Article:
The consumption-based determinants of the term structure of discount rates

The efficient rate of return of a zero-coupon bond with maturity t is determined by our expectations about the mean (+), variance (-) and skewness (+) of the growth of aggregate consumption between 0 and t. The shape of the yield curve is thus determined by how these moments vary with t. We first examine growth processes in which a higher past economic growth yields a first-degree dominant shift in the distribution of the future economic growth, as assumed for example by Vasicek (1977). We show that when the growth process exhibits such a positive serial correlation, then the yield curve is decreasing if the representative agent is prudent (u ' > 0), because of the increased risk that it yields for the distant future. A similar definition is proposed for the concept of second-degree stochastic correlation, as observed for example in the Cox-Ingersoll-Ross model, with the opposite comparative static property holding under temperance (u ' < 0), because the change in downside risk (or skweness) that it generates. Finally, using these theoretical results, we propose two arguments in favor of using a smaller rate to discount cash-flows with very large maturities, such as those associated to global warming or nuclear waste management.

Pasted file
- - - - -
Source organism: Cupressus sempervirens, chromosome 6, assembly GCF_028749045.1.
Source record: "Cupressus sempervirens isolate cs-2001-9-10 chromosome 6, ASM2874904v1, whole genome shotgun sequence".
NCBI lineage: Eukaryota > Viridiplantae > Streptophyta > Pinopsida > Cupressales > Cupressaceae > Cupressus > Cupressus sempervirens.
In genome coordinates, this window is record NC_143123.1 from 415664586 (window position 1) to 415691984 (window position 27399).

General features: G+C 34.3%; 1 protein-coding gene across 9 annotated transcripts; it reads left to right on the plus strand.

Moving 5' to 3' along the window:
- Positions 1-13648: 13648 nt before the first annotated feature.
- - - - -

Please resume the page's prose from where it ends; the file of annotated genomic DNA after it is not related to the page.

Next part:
Christian Gollier

eng

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http://hdl.handle.net/10419/18739

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